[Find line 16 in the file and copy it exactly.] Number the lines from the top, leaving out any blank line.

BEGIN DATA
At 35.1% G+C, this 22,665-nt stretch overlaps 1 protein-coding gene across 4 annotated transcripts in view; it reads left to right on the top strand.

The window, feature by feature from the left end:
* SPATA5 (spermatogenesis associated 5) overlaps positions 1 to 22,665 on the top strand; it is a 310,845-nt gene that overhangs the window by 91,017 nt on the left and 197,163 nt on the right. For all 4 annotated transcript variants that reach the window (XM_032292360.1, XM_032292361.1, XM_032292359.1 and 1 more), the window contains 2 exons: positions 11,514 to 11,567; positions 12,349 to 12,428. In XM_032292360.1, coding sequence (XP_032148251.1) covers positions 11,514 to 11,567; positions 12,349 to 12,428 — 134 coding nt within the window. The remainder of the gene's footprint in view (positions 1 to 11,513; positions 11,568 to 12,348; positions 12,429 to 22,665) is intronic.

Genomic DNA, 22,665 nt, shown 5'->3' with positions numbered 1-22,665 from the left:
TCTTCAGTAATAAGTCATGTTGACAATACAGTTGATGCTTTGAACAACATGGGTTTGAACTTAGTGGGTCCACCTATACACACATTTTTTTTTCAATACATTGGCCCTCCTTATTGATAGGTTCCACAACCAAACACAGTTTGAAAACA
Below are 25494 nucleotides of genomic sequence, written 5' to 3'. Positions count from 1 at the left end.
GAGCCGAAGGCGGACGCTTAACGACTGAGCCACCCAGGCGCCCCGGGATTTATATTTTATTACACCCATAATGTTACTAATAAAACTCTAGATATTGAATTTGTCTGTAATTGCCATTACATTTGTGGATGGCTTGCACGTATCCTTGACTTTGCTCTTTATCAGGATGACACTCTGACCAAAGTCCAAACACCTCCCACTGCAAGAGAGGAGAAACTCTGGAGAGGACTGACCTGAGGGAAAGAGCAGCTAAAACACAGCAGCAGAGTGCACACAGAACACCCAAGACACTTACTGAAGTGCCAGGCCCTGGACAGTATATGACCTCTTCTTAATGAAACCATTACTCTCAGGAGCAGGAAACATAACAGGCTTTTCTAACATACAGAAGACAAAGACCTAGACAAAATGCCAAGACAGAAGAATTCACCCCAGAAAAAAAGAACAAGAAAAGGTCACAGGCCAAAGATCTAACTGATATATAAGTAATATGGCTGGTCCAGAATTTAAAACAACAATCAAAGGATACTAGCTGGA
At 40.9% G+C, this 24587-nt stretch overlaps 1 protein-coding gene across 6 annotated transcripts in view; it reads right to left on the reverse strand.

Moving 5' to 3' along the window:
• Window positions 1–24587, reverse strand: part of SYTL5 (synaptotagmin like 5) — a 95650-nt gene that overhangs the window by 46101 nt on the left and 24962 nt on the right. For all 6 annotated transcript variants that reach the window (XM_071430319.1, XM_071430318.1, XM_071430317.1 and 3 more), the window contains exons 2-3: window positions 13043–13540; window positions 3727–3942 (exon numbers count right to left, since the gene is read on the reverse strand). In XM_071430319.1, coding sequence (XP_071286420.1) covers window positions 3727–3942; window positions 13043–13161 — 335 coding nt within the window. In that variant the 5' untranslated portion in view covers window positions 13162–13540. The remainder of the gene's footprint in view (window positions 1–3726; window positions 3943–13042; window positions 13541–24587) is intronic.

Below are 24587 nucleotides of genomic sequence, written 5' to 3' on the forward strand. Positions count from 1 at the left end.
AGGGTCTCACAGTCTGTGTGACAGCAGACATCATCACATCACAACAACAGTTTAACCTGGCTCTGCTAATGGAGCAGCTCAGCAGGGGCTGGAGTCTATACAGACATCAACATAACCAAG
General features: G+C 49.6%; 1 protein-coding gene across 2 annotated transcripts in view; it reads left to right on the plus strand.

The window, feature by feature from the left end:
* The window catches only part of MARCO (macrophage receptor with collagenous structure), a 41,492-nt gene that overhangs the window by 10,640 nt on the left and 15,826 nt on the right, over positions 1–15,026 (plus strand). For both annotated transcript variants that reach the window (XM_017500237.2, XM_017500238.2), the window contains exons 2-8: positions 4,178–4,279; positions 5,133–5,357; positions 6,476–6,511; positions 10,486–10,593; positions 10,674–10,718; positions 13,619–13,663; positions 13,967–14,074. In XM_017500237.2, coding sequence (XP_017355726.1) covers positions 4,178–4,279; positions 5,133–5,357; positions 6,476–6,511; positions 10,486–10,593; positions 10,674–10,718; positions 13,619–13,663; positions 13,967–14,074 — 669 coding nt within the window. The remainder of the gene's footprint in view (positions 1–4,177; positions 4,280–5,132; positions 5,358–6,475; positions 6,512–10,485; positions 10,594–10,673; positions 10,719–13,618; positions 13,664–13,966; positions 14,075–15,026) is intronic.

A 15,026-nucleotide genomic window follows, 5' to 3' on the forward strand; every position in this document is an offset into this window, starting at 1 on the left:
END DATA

A 15,026-nucleotide genomic window follows, 5' to 3' on the forward strand; every position in this document is an offset into this window, starting at 1 on the left: